Ninth Circuit Standard Language

A. Fact of Conviction

Any of the following documents or records constitutes proof of a criminal conviction (1) an official record of judgment and conviction; (2) a record of plea, verdict, and sentence; (3) a docket entry from court records that indicates the existence of the conviction; (4) official minutes of a court proceeding or a transcript of a court hearing in which the court takes notice of the existence of a conviction; (5) an abstract of a record of conviction prepared by the court in which the conviction was entered, or by a state official associated with the state’s repository of criminal justice records, that indicates the charge or section of law violated, the disposition of the case, the existence and date of conviction, and the sentence; (6) any document or record prepared by, or under the direction of, the court in which the conviction was entered that indicates the existence of the conviction; and (7) any document or record attesting to the conviction that is maintained by an official of a state or federal penal institution, which is the basis for that institution’s authority to assume custody of the individual named in the record. INA § 240(c)(3)(B); 8 C.F.R. § 1003.41(a). Additionally, “any other evidence that reasonably indicates the existence of a criminal conviction may be admissible as evidence thereof.” 8 C.F.R. § 1003.41(d).

B. Conviction as a Predicate Offense

1. Categorical Approach

The categorical approach, as set forth in Taylor v. United States, 495 U.S. 575 (1990), is applied to determine whether a conviction constitutes a predicate offense for immigration purposes. See, e.g., Cuevas-Gaspar v. Gonzales, 430 F.3d 1013, 1017-20 (9th Cir. 2005) (applying the categorical approach to determine whether conviction is a “crime involving moral turpitude” under INA § 237(a)(2)(A)(i)); Tokatly v. Ashcroft, 371 F.3d 613, 619-23 (9th Cir. 2004) (crime of domestic violence under INA § 237(a)(2)(E)); Huerta-Guevara v. Ashcroft, 321 F.3d 883, 886-87 (9th Cir. 2003) (theft offense under INA § 101(a)(43)(G)). Under the categorical approach, the Court must compare the elements of the criminal statute of conviction to the generic definition and decide whether the conduct proscribed by statute is broader than the generic definition. Cuevas-Gaspar, 430 F.3d at 1017 (citation omitted). Only if the full range of conduct penalized by the criminal statute falls within the meaning of the generic definition will there by a categorical match. Chang v. INS, 307 F.3d 1185, 1189 (9th Cir. 2002) (citation omitted).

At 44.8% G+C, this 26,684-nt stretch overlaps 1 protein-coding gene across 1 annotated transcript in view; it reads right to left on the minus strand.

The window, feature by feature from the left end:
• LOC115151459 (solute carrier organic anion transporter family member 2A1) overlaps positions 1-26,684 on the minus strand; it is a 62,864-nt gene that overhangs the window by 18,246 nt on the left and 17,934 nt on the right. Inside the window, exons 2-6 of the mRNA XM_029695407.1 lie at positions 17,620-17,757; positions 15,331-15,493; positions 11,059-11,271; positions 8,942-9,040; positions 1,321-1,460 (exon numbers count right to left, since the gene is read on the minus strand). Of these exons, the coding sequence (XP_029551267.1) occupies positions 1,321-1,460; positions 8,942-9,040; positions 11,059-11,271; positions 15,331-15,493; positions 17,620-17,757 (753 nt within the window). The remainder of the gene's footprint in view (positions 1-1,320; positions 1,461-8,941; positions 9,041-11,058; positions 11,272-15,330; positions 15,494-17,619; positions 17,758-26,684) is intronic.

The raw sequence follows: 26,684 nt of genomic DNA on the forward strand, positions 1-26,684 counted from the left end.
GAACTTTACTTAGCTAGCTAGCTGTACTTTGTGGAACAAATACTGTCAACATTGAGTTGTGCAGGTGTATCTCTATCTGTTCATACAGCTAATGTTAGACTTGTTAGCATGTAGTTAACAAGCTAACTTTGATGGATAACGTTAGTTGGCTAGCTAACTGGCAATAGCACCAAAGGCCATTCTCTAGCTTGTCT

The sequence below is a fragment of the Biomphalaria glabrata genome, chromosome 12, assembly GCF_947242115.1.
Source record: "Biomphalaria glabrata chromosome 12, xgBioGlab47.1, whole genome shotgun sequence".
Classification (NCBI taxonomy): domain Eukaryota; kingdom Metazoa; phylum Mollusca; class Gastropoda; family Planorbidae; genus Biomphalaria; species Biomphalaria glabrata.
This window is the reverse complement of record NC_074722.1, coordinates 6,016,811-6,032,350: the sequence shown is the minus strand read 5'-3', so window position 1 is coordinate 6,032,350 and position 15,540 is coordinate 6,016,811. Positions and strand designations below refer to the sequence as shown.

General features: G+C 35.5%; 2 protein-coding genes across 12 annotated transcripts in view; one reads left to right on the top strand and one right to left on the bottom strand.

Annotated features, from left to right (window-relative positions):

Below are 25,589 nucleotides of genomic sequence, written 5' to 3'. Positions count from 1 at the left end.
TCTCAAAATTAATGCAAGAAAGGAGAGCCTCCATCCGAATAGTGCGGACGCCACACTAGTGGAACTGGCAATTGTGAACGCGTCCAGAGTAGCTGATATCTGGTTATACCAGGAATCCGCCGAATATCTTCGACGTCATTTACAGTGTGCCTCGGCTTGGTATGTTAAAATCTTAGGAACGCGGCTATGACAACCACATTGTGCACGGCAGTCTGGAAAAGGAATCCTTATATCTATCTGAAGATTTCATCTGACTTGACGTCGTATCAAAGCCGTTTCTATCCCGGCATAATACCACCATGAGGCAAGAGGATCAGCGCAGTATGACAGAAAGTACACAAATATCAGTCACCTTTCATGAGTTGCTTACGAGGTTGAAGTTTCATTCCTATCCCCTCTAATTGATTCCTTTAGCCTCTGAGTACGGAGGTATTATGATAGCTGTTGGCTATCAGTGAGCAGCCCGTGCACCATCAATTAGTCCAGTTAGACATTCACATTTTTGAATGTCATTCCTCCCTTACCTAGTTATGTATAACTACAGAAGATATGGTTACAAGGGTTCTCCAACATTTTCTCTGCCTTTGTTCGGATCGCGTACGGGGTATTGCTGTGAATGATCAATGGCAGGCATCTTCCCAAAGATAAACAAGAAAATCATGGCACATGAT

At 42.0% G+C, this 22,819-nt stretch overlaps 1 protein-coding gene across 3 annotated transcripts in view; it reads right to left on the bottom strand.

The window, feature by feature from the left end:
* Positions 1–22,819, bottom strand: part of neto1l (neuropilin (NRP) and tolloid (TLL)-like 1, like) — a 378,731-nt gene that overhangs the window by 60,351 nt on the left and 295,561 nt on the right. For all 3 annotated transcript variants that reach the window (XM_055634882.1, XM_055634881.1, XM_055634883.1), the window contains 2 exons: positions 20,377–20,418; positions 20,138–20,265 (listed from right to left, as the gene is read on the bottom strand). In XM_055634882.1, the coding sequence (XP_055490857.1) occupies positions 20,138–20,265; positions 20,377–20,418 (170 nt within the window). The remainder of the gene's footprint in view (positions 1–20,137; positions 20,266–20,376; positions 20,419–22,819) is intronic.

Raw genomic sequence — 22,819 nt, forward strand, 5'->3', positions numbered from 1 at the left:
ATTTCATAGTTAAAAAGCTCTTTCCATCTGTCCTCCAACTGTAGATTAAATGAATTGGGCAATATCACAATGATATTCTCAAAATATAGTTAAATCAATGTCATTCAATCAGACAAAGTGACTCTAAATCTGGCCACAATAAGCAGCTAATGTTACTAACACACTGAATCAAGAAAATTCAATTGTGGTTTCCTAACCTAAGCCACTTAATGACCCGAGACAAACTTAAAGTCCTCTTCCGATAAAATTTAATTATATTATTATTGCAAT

In making this determination, the Court may consider the fact of the conviction, the statute of the conviction, and case law interpreting the statutory text, but not the particular facts underlying the conviction or the name of the conviction. Kepilino v. Gonzales, 454 F.3d 1057, 1060-61 (9th Cir. 2006) (citations omitted); Ortega-Mendez v. Gonzales, 450 F.3d 1010, 1020 (9th Cir. 2006). Nor may the Court rely on the application of “legal imagination” to a state statute’s language to find that it falls outside the generic definition. Gonzales v. Duenas-Alvares, 127 S. Ct. 815, 822 (2007). Rather, the Supreme Court has concluded that “[i]t requires a realistic probability, not a theoretical possibility, that the State would apply its statute to conduct that falls outside the generic definition of a crime.” Id. A “realistic probability” necessarily exists where the state statute explicitly defines a crime more broadly than the generic definition. See United States v. Grisel, 488 F.3d 844, 850 (9th Cir. 2007).